Merrill Everlasting Dominion Readings (427-64, 127-62)


[Comments on readings in Merrill’s Everlasting Dominion: A Theology of the Old Testament] Merrill’s view on prophecy comes out in his comments on Hannah’s prayer, “But there can be little doubt that she also speaks of a ruler to come in the near future…” (p. 428).  I find it hard to agree that we can know for sure that Hannah was praying for a king “in the near future” because nothing in the text tells us.  Merrill uses the word, “also” and therefore tells us that he believes there is dualism in the prophetic text.  But again, I see no reason to force any dualistic view on Hannah’s prayer in this passage.
Some information that I have never heard is brought up when Merrill points out that “according to His own heart” is “a technical term referring to divine election” (p. 431).  Does this change the meaning of “a man after My own heart” as well?  I always thought it meant that David was aligned with God in His desires – meaning he was godly.  But Merrill really almost seems to strip down the terms of God’s “choice” to be legal and without emotion.  Yet I do not believe God is without emotion.  I believe He loves, with intense feeling.  One only has to look to Jesus to see this.  Jesus felt intense emotions, and love was one of them.  I am not sure why Merrill feels he must strip down God’s emotional side and make Him stone-cold.  But, that being said, I should look more into the meaning of these phrases for perhaps it is true that emotion has no part of them.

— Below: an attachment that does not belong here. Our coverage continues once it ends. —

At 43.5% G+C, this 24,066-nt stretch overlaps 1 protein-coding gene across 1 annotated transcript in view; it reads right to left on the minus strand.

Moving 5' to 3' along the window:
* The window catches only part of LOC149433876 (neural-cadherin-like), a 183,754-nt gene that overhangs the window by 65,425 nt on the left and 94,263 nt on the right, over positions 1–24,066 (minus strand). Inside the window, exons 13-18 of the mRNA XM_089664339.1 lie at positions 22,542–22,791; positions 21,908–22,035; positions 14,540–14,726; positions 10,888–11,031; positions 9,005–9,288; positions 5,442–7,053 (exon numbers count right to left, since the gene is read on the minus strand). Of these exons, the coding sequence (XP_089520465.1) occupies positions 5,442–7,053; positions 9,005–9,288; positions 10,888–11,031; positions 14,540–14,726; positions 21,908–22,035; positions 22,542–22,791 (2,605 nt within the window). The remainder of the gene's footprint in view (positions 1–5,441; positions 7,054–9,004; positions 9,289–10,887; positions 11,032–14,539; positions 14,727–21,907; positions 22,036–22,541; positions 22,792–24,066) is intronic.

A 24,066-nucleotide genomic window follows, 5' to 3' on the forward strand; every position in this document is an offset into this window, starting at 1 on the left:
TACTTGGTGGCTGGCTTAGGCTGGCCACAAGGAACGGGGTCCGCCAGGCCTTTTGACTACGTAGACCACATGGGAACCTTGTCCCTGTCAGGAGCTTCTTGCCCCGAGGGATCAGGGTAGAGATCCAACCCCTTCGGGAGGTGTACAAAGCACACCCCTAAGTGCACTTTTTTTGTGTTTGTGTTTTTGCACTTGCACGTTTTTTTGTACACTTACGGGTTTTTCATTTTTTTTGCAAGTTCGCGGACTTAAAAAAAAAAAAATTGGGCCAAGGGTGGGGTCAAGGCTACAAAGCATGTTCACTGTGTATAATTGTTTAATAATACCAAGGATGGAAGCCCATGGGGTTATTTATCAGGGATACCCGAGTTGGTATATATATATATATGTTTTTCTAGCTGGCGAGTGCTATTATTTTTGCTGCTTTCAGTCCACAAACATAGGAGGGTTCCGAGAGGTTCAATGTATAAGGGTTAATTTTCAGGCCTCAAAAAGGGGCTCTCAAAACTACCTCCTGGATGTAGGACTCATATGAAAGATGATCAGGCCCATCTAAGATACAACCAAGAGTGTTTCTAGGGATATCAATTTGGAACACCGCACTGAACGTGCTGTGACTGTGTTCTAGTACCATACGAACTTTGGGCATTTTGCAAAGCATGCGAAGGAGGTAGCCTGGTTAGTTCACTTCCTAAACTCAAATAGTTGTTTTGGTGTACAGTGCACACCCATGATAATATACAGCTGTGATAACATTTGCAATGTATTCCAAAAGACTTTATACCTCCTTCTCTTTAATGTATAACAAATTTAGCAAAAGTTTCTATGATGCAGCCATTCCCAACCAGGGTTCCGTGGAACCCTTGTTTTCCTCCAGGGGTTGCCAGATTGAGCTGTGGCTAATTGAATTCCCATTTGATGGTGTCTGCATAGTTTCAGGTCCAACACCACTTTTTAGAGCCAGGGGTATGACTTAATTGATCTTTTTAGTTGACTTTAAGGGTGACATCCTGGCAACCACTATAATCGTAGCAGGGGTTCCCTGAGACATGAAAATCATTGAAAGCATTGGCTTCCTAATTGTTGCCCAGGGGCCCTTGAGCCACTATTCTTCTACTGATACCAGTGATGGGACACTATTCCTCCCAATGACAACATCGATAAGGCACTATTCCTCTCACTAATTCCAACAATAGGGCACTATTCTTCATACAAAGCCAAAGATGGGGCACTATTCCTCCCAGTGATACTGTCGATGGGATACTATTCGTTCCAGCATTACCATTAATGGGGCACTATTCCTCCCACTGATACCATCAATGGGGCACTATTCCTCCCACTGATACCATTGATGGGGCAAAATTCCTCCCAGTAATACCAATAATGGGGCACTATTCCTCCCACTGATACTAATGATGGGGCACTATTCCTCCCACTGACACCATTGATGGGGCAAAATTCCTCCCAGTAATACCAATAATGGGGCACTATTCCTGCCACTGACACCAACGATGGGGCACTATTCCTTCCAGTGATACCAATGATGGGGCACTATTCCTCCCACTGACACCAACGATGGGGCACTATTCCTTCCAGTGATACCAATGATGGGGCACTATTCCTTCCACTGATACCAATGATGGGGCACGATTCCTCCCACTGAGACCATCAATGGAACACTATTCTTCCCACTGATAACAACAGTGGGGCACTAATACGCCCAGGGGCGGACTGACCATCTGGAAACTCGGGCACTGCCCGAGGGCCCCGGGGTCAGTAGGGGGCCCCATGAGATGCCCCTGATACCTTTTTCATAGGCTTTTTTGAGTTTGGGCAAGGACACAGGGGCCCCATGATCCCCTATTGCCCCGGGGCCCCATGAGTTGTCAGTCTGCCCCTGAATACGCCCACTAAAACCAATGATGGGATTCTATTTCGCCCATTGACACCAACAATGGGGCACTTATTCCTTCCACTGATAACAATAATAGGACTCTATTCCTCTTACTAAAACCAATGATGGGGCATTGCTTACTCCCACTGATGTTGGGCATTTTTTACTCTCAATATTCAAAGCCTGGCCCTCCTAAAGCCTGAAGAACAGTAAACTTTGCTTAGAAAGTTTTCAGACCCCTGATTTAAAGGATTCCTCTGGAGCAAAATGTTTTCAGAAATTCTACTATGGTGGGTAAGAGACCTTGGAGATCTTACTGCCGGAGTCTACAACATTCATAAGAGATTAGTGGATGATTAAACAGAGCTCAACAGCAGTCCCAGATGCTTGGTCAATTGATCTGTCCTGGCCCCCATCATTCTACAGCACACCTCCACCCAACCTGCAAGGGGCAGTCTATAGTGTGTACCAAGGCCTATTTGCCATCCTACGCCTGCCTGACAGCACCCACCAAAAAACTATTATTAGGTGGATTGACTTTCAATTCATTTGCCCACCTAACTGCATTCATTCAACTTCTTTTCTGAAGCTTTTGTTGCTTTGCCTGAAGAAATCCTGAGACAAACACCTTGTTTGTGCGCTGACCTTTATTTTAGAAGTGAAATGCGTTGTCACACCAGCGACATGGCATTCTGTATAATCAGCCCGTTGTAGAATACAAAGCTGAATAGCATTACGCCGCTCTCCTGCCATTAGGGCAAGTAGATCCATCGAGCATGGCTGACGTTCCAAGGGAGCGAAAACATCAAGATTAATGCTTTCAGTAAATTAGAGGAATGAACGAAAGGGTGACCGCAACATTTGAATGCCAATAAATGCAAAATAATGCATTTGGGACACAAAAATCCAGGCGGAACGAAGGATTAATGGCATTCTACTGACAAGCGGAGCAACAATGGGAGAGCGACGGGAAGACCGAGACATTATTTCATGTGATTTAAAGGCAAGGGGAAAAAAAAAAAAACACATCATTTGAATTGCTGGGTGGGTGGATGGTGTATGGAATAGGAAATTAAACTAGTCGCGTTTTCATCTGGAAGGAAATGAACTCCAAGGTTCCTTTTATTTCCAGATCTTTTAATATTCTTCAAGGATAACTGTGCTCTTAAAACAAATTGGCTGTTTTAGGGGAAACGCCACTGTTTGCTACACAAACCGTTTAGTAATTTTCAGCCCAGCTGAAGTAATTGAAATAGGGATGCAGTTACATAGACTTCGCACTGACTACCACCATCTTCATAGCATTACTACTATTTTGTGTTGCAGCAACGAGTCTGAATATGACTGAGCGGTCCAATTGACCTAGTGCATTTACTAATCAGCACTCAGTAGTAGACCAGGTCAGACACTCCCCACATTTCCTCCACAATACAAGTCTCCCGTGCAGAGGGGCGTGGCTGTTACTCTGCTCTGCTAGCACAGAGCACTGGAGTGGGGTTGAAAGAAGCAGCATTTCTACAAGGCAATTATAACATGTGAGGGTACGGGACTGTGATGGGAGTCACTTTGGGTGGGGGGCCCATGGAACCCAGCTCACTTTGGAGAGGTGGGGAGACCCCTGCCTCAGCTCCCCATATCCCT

Merrill’s link to the royal priesthood is interesting (p. 447).  I don’t believe I have ever heard David being linked with Melchizedek.  I understand his logic in doing so, but I am just not sure if I totally agree on how something like that would come into being.  I mean, David just started doing his own sacrifices because he lived in the same city as Melchizedek (p. 451)?  I think I need a better reason than that.  It is interesting, because Heater in BTOT does not seem to agree with Merrill, for he points out that if Saul had sacrificed himself, he would have been disciplined for such action (BTOT p. 140 compared to Merrill p. 448), but that he most likely did not.  Heater therefore, does not take the text as literally as Merrill (for Merrill states the text says David sacrifices, and therefore we should take it as such).  But in the end, if the link with royal priesthood and Jesus is with David, why would the Hebrew author not mention it?  Why does he only mention Melchizedek and not David?  I believe, while Merrill may be on to something, he needs more proof, more link as it were, to say that the royal priesthood actually began (or continued depending on how you look at it) with David.
Elijah’s challenge to the people of Israel, “If Yahweh is God, follow Him.  But if Baal, follow him” (1 Kings 18:21 p. 455) caused me to think about apologetics in the Bible.  Because so much emphasis is placed on logically convincing people that God is God, and yet even in Elijah’s case, the amazing miracle, that gave the people a huge load of empirical evidence, did not change their heart.  Elijah’s depression after the event could really be compared on a small scale with those who go on their first evangelism encounter with all kinds of ways to “convince” people of the truth of the Gospel, and then come back without anyone believing.

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